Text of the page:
2) explain and explore how the filmmakers (including the director/s, editor/s, writer/s, production designer/s, sound designer/s, actors, etc.) use the elements of film we have discussed in class to craft a position (or positions) on the public discourse
3) assert your own thesis that takes a unique stance on the public discourse and/or the filmmakers’ approach to that public discourse.

A successful Film and Social Discourse paper should:
? Focus/Purpose/Genre: have a thesis or controlling idea (meaning there is a point and purpose beyond summarizing a film) that isn’t simple or cliché (your thesis must be more than “I agree” or “I disagree” with the filmmakers).
? Support: provide support for your controlling idea by incorporating a minimum of four sources, integrating quotes and information, putting them in conversation rather than just inserting or listing them, selecting reliable, relevant, and substantive sources; provides introduction/context for sources
? Style and Conventions: incorporate four sources correctly using MLA format in the text and in the works cited; the writing has sentence variety and a sense of the writer’s “voice” as appropriate to the writing situation; follows conventions of grammar, spelling, and punctuation.

HOW DO I APPROACH THE ASSIGNMENT?
After selecting a film, you must decide what specific social or cultural argument from the film you want to weigh in on. There are dozens of approaches that could work for this assignment. Although this is not a comprehensive list, some of the possibilities are:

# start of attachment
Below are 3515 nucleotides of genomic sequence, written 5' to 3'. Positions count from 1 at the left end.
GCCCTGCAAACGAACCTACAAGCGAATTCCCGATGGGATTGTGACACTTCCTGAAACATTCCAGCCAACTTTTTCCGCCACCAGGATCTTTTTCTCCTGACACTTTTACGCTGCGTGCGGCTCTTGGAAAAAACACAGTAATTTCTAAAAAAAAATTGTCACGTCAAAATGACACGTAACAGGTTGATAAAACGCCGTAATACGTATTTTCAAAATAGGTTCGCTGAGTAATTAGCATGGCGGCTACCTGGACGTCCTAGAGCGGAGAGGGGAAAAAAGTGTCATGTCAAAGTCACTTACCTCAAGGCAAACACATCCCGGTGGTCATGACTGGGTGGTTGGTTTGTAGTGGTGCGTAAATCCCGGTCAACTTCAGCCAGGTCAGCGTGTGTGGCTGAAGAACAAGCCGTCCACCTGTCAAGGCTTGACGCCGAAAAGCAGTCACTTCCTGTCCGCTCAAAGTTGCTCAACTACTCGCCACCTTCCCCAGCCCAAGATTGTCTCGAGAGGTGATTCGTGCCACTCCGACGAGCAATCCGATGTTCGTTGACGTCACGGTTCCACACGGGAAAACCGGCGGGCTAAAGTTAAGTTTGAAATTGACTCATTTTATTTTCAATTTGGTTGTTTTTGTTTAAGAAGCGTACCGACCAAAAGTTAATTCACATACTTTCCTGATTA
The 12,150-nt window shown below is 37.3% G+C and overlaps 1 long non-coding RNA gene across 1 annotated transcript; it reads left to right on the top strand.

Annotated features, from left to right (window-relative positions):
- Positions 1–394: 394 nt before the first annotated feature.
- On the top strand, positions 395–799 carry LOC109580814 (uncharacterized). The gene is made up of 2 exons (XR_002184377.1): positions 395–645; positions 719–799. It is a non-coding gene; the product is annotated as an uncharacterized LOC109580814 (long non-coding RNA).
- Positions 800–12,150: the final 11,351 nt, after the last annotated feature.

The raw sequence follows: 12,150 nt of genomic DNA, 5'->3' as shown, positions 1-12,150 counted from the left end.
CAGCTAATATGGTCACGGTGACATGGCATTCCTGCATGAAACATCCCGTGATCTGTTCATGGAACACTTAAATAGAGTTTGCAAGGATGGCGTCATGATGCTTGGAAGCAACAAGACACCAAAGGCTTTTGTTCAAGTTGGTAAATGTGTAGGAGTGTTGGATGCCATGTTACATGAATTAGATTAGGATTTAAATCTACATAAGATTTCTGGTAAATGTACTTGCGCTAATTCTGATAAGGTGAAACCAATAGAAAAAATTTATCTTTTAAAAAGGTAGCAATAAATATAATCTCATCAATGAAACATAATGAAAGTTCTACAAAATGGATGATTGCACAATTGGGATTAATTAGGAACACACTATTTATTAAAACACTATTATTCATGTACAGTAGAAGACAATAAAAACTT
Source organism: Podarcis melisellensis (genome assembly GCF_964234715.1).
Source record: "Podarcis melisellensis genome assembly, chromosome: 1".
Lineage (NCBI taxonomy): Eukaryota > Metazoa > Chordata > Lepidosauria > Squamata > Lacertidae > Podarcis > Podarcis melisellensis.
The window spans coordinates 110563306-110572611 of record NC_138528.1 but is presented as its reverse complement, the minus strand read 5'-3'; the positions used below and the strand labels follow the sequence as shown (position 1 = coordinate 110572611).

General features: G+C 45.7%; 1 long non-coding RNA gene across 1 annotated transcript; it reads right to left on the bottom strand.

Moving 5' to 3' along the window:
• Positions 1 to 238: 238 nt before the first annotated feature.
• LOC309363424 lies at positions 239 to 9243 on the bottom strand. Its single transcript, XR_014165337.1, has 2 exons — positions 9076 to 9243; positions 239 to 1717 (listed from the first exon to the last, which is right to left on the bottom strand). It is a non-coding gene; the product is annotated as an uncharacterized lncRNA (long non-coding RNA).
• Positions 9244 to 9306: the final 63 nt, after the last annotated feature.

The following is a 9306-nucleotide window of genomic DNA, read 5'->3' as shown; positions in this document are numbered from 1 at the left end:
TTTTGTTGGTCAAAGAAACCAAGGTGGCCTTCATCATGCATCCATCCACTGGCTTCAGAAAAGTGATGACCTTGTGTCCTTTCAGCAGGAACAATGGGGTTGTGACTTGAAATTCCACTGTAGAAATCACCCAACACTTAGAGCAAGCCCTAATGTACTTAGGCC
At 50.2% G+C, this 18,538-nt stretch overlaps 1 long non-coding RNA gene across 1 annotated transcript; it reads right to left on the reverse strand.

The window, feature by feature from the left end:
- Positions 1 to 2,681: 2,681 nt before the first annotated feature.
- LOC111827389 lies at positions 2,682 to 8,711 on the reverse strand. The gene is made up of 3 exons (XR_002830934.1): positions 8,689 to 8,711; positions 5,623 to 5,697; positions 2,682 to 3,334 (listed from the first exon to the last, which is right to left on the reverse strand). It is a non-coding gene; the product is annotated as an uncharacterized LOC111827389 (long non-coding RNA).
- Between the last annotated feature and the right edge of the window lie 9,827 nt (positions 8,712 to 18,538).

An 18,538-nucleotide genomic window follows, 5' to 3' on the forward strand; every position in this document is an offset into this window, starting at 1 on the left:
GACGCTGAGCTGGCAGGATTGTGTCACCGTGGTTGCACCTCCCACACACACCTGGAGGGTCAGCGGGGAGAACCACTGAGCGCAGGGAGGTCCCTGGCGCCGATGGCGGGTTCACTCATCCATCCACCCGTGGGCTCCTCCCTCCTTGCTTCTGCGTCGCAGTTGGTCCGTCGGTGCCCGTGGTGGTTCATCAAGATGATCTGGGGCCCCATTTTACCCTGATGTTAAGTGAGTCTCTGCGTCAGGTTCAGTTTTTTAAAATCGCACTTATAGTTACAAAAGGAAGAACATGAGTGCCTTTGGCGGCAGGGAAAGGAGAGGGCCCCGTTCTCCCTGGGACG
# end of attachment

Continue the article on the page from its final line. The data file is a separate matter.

• Identify how the film participates in an argument, and craft a thesis in response to that argument.
• Look at film reviews that discuss how the movie engages in a larger cultural conversation and comment on the value (or lack of value), efficacy (or inefficacy), and/or relative importance of the film in that conversation (in other words, did the film intend to draw attention to a particular social problem? Did it do so effectively? How do we judge a film’s contribution to public discourse?)
• Examine an older film and make an argument about its impact on a past (or longstanding) cultural conversation (for example, you could watch a film like Bowling for Columbine and argue whether or not it had an impact on the conversation about gun control, and what that impact was).
• Read scholarship about a particular film and make an argument extending the analysis you’ve read (in other words, adding something new to that analysis), or disputing the findings. (For example, many have argued that the original Star Wars trilogy was in part about the Cold War. While there may not be much to add to that particular conversation, you could take the opposite stance and argue – with evidence – that it was not. Or one could argue that the newer Trilogy was attempting something similar.)
• Watch a historical drama (Milk, Lincoln, 12 Years a Slave, etc.) and discuss how it succeeds at representing a moment in history, or fails to adequately capture the complexity. You can also broaden this to discuss the benefits and limits of historical dramas at large (what can they do, what can they never accomplish, what is their value, etc.).
• Compare and contrast two films that touch on a similar issue or conversation. This could focus on how the films compliment each other (how watching them together teaches more than watching them separately), how they represent radically different approaches to the same topic or subject, how and why the films might contradict each other, etc. (For example, one could write a paper comparing, contrasting, and analyzing the realistic WWII drama Downfall with the historical-fiction action film Inglourious Basterds.)
There are a number of other possible approaches I have not recorded here, as well.

Final Draft: 4-6 pages, plus author’s note, and works cited
This essay is worth 25% of your final grade